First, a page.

examples and belief that these fields are open to them and that they can do it. My father worked for Philips Petroleum and they provided a free college education (2 years) for the employee's children and we still did not take

    advantage of it. I just believe we didn't think it was meant for us because even the Catholic Hispanic kids whose fathers worked for Philips Pet did not take advantage of the free college.

  • snowbird

    Quendi, I share your pain and sorrow.

    We have lost an entire generation to the prevailing mindset that it's not cool to be smart.

    My youngest grandson is a casualty of such thinking; he was picked on and derided to the point that his mother is going to homeschool him.

    It is so heartbreaking, but what can a grandmother do?

  • panhandlegirl

    The President of the Oncology Nurses Organization, a world wide nurses organization is a vibrant Black woman from Atlanta, GA.

  • snowbird

    I love stories of people who have triumphed despite the odds.

    This little gymnast has captured my heart - not scientific, but thrilling nonetheless.


  • mrsjones5

    " We have lost an entire generation to the prevailing mindset that it's not cool to be smart."

    And I wonder why is that so? I got the same attitude from my classmates in the 70's. Why the backlash about being smart and bettering one's self with advanced learning? It's 40 years later and I still don't get it.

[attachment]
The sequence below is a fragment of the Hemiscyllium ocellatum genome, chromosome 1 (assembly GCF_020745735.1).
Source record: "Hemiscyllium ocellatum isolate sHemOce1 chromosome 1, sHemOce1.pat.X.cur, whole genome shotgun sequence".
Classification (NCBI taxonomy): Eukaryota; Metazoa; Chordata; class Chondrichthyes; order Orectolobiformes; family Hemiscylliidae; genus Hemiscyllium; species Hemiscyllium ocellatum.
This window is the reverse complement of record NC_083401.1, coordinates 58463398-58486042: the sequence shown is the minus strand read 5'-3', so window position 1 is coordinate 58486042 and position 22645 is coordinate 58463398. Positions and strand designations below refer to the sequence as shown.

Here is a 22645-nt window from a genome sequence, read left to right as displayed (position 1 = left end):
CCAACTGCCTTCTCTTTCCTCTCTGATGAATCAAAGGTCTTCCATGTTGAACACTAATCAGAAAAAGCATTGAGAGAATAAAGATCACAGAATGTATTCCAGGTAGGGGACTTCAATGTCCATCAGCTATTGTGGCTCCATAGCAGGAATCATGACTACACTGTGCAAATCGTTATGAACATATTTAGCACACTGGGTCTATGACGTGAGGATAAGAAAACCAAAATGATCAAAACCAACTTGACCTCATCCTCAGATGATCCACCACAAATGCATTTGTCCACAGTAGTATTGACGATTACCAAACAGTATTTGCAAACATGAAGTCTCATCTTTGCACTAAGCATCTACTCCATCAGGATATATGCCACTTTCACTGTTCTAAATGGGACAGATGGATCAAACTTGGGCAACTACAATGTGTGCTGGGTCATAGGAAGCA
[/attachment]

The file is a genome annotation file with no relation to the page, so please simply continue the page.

• wasblind

    Oh Yes Josie and Syl, I wonder the same thing

    I had to instill in my daughter , the value of an education

    the only way I could do that was to explain to her just how precious

    gettin' an education was, and that it was not always a priviledge

    Which brings me to the WTS, somethin' I have come to detest

    they discourage all of the opportunties QUENDI has mentioned

    by discouraging futher education

    I only hope those who run across this site see this


  • wasblind

    Also I would like to say that it has a lot to do wit the school system

    they attend, and they efforts of parents becomin' actively involved

    throught out their childs school career.

    When a child see their parent involved in the PTSA and other things

    concernin' school , gives motivation to the child

    I would use vacation days from my job just to volunteer at her school


  • Billy the Ex-Bethelite
    Billy the Ex-Bethelite

    Just a guess on my part, but I think athletics and entertainment are considered the only routes to success for many blacks. The old stereotype that blacks are somehow less mentally capable in academics still lingers in the minds of many, and is just plain wrong.

    Something I heard once is that in school and business, whites and Asians are good at mentoring and motivating one another, but blacks, not so much. In many places this is changing. But in the meantime, too many talented people aren't getting the encouragement they need to meet their potential.